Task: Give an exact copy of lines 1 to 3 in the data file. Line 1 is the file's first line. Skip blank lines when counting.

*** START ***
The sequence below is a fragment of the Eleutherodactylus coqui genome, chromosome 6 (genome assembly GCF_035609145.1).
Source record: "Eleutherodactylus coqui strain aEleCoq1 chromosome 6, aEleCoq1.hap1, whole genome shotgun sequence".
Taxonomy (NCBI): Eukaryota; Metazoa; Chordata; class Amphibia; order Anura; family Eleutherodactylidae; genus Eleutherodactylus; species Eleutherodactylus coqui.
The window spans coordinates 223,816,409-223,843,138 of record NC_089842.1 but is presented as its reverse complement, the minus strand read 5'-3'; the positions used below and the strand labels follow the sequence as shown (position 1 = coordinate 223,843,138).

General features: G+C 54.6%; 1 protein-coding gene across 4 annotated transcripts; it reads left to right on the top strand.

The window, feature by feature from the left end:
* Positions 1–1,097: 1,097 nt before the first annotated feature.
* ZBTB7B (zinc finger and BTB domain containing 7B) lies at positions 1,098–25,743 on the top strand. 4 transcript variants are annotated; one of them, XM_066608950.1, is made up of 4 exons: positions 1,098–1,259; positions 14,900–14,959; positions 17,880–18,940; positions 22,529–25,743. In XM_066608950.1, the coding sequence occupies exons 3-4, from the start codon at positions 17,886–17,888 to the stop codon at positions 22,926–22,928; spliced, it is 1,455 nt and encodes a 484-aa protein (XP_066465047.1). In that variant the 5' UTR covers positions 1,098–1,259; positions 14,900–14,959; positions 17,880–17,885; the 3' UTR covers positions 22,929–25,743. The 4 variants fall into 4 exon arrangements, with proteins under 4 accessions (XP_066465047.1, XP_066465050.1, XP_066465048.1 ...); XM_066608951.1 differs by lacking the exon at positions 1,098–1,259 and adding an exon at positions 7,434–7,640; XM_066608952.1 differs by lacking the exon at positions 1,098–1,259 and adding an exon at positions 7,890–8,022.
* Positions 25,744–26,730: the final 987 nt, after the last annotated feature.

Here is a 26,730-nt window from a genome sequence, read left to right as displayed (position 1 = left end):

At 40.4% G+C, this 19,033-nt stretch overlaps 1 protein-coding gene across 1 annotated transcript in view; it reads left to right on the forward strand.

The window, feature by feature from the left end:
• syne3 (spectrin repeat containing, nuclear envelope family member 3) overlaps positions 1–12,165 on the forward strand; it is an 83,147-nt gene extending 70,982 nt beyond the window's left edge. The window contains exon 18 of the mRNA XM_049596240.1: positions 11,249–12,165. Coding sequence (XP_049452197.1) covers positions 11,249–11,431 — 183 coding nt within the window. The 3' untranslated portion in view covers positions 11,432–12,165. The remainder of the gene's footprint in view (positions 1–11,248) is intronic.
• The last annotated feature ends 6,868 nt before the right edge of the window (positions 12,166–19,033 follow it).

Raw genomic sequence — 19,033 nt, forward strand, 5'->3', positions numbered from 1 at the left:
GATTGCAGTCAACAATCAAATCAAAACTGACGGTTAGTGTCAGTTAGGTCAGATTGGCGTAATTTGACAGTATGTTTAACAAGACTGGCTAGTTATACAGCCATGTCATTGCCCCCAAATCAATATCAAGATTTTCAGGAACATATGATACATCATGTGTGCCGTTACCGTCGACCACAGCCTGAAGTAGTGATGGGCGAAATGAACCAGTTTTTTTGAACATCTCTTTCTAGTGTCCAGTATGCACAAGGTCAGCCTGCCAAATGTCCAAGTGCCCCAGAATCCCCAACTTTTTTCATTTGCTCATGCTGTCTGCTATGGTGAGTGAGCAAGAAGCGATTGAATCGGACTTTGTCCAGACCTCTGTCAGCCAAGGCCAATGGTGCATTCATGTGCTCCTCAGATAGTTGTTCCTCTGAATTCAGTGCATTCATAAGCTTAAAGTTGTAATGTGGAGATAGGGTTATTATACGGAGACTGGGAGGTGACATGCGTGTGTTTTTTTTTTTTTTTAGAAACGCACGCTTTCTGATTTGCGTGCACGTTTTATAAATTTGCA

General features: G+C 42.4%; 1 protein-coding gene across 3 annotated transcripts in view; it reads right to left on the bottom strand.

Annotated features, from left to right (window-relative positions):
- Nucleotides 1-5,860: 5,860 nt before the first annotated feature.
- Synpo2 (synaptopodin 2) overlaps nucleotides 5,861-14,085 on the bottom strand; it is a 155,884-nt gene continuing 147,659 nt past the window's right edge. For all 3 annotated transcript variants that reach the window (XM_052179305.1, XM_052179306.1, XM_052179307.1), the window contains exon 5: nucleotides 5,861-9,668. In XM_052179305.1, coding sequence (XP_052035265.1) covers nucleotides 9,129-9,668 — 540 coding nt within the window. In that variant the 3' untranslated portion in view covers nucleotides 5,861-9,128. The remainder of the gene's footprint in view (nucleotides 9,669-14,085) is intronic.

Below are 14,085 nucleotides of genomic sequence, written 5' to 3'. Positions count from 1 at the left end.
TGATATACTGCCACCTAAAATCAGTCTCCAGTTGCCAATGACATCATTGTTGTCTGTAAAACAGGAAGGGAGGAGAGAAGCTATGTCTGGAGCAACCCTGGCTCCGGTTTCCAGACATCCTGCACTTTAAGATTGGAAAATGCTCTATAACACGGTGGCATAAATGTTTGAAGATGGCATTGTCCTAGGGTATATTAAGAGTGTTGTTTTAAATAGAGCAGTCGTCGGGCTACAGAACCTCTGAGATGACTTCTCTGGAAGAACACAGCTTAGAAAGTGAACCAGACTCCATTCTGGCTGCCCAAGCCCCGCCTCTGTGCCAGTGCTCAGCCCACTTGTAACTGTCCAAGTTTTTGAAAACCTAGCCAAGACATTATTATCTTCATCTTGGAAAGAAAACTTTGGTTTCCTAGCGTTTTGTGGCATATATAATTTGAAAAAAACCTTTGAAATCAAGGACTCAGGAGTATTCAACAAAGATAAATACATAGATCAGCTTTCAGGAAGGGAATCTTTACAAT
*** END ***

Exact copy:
The sequence below is a fragment of the Eleutherodactylus coqui genome, chromosome 6 (genome assembly GCF_035609145.1).
Source record: "Eleutherodactylus coqui strain aEleCoq1 chromosome 6, aEleCoq1.hap1, whole genome shotgun sequence".
Taxonomy (NCBI): Eukaryota; Metazoa; Chordata; class Amphibia; order Anura; family Eleutherodactylidae; genus Eleutherodactylus; species Eleutherodactylus coqui.